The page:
Fabric is an empty canvas until is transformed. An essential part of the transformation is the fit of the fabric. The fit is not as simple as being determined by the measurements you are making the clothes to fit. It is greater than numbers. The different factors that go into determining the perfect fit are wide and varied: the fashion trends of the present, the fall of the fabric, the stretch it allows, the preference between comfort fits and body-hugging fits, and the type of figure and size it aims to fit. As important as it is to create the perfect fit, it is also integral to know how to alter it when required.
Fitting is an art that requires you to toil through with patience. You must prepare for alterations before the fabric is cut. Once the fabric has been cut, you have very limited room to make alterations to the fit. The most you will be able to do after it has been cut is changes to existing darts and whatever the seam allows you to do. This is where the principles of dresses pattern alterations come in. Alterations can be made within the pattern, making it possible for you to make alterations before you reach the stage of garment cutting.
As is the case with any art form, there are principles that must be followed. These principles will help you solve problems with fitting that may arise later on when the garment has been cut. This is a prime example of how prevention is better than cure. To make high quality garments that fit just right with the body of the wearer, follow these principles in making sure you get the best out of pattern alteration – be it for dress pattern alteration, maxi pattern alteration, or even skirt pattern alteration.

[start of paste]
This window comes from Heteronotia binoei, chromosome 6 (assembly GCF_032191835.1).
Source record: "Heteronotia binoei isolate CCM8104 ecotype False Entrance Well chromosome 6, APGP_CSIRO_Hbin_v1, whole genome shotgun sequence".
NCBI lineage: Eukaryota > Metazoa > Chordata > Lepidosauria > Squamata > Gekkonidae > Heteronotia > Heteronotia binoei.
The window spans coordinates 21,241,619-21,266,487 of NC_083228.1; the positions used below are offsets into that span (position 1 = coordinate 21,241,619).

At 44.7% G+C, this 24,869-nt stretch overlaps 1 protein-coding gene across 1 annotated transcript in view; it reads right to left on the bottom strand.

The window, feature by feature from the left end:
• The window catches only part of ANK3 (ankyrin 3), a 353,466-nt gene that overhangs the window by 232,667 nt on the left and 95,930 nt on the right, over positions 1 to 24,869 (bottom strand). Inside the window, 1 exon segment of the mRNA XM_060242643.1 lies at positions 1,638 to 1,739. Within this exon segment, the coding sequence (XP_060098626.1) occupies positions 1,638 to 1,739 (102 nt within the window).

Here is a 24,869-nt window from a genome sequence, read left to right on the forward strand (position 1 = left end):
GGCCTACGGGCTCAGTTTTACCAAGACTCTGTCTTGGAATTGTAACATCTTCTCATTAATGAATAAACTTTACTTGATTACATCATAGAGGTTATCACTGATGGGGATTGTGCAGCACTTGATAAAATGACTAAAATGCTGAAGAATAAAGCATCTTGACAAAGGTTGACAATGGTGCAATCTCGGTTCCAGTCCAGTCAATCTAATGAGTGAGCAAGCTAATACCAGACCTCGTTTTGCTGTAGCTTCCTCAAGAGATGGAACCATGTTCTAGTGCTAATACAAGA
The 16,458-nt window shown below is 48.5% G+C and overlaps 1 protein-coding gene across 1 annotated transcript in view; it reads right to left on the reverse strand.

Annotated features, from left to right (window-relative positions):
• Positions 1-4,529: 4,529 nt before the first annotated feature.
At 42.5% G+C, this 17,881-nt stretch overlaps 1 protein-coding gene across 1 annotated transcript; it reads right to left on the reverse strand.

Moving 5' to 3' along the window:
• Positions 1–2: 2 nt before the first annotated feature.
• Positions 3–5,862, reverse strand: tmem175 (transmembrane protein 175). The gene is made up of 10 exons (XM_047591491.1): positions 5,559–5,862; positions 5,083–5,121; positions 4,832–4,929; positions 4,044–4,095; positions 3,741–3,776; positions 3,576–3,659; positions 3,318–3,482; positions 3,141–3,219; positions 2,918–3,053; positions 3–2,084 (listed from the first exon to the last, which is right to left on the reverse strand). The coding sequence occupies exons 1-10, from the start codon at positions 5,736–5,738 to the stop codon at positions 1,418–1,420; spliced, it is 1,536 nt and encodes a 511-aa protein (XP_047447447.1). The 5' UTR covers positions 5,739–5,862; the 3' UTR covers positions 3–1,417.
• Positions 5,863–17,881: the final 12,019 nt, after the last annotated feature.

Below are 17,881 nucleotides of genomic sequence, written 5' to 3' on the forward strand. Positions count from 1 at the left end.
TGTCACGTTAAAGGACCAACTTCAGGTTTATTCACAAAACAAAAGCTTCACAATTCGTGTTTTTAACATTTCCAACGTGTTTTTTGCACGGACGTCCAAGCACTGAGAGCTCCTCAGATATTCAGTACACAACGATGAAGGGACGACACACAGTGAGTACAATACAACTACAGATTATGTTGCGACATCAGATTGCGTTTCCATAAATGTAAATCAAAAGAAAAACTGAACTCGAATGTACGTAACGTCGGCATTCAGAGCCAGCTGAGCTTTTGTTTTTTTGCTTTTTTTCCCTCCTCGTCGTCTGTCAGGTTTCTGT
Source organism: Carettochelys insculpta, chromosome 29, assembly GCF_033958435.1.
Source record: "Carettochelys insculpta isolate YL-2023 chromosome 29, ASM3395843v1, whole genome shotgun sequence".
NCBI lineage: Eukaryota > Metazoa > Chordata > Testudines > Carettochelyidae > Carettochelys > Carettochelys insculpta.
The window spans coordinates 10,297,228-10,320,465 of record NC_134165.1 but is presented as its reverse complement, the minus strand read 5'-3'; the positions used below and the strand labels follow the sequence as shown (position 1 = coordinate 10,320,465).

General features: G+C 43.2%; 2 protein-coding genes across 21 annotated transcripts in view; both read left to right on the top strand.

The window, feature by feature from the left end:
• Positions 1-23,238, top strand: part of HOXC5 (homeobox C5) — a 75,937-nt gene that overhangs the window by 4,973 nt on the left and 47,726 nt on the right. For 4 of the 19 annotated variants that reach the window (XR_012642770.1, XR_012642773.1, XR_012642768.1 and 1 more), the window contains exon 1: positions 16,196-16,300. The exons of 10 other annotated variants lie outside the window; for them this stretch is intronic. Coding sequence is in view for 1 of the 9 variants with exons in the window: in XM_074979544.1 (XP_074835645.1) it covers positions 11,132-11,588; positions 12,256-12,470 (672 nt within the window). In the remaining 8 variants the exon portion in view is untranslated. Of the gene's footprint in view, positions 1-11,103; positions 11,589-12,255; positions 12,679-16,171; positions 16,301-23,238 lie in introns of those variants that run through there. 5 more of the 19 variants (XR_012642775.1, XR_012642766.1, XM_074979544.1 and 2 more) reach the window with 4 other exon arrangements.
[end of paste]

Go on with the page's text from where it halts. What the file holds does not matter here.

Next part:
If you are trying to find the best fit for a figure, numbers are your best friend. Similarly, in terms of pattern alteration, make sure you have all the exact numbers down. A few principles for pattern alteration measurements are listed below.
It is essential to ensure that where the fabric will fit the body corresponds with the measurements taken on the pattern. For instance, if you are measuring your hip, which was taken ten inches below the waistline, then make sure measure at the same point on the pattern. This will make the point of measurement of the circumference of the pattern ten inches below the waist seamline as well.
Make sure you compare the measurements taken from the body against the measurements from the pattern. The difference between the two will make the amount of alteration that is required. For any successful alteration, there are a few measurement guidelines that you must follow. These are the preliminary checks that are required to ensure a perfect fit. Start with the use of a ruler and the extension of grainline markings across the length of the entire pattern piece. They must be visible clearly through the process of alteration and cutting.
In order to extend the grainline, place a ruler alongside the marked line. Proceed to extending the grainline to each outside edge or seamline. Ensure that your line is straight. Furthermore, another point to be noted when you are cutting up or putting back together the pattern pieces is that the original grainline that went lengthwise should be maintained as much as possible.